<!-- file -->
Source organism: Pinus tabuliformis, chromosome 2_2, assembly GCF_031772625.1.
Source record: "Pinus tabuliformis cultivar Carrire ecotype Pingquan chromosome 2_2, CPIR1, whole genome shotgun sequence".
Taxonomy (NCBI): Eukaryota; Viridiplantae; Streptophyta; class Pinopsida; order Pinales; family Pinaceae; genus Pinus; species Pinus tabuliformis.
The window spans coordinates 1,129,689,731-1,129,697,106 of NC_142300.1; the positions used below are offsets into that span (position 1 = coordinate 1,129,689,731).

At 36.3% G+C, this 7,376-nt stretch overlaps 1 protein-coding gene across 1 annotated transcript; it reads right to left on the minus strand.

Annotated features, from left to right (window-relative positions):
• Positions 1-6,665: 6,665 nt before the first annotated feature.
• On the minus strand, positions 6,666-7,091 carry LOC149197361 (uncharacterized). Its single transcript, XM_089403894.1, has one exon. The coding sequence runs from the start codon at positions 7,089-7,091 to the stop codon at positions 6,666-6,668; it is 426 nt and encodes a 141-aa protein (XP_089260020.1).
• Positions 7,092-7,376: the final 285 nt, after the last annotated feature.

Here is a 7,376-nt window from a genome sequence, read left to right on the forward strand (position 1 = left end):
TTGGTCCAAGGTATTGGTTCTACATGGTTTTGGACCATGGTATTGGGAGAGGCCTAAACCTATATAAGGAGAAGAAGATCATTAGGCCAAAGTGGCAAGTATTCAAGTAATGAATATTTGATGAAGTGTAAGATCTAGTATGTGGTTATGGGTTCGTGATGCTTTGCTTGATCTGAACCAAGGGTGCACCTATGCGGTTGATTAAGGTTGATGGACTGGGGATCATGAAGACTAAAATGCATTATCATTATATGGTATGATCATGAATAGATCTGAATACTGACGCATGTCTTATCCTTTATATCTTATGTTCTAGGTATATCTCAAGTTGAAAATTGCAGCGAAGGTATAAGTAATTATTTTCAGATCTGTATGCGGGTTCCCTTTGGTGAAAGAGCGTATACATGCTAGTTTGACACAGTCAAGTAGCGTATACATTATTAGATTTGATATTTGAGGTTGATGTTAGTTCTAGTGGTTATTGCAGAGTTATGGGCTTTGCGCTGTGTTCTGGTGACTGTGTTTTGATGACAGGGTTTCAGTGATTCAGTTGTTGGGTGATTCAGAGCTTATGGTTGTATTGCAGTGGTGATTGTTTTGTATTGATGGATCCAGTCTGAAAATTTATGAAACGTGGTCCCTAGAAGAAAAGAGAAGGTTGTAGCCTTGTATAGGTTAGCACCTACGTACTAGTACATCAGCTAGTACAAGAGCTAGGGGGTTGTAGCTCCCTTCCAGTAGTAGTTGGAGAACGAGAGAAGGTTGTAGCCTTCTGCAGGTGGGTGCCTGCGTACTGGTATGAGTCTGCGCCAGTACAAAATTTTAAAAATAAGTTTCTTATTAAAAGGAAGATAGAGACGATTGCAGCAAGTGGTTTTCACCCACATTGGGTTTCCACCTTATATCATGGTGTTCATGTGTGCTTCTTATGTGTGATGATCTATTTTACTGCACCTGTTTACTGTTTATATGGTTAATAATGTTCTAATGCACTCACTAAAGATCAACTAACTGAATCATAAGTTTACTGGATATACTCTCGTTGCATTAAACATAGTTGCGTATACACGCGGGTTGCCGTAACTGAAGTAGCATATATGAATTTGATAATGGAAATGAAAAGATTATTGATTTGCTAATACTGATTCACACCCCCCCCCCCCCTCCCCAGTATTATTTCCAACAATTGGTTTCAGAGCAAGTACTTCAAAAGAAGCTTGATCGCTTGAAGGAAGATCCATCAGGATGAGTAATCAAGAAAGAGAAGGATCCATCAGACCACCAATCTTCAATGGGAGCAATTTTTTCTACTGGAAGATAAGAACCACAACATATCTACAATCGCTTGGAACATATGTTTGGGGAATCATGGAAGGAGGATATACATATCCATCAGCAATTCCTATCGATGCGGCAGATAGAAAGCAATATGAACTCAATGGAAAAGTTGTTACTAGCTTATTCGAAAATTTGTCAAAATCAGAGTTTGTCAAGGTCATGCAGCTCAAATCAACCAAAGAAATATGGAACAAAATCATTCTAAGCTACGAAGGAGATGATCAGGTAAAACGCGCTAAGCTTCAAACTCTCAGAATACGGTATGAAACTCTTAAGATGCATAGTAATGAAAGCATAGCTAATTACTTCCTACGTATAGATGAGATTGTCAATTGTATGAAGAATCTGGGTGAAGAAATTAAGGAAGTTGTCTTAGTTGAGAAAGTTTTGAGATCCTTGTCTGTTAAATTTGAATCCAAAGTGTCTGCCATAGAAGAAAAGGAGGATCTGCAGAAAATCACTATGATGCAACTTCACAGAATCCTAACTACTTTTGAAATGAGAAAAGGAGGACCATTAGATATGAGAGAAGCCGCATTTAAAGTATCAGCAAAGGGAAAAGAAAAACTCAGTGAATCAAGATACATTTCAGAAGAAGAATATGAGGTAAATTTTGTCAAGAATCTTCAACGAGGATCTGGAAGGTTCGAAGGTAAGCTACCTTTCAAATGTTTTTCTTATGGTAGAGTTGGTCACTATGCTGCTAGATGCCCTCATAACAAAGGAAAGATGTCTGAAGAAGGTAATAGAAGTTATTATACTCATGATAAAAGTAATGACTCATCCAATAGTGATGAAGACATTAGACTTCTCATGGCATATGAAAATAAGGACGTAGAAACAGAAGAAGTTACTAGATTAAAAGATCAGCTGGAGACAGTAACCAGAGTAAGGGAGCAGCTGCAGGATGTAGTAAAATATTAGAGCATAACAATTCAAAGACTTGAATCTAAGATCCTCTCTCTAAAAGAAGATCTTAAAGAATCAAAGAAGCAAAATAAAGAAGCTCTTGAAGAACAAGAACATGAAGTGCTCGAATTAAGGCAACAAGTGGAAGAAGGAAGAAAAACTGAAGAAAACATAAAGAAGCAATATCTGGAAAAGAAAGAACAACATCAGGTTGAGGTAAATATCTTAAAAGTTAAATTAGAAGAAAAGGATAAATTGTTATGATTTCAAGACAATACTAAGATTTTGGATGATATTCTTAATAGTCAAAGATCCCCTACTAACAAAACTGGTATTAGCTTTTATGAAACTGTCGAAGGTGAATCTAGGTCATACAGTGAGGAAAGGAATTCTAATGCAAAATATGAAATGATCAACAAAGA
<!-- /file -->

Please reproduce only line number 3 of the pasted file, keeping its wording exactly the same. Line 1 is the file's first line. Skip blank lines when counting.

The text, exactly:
Taxonomy (NCBI): Eukaryota; Viridiplantae; Streptophyta; class Pinopsida; order Pinales; family Pinaceae; genus Pinus; species Pinus tabuliformis.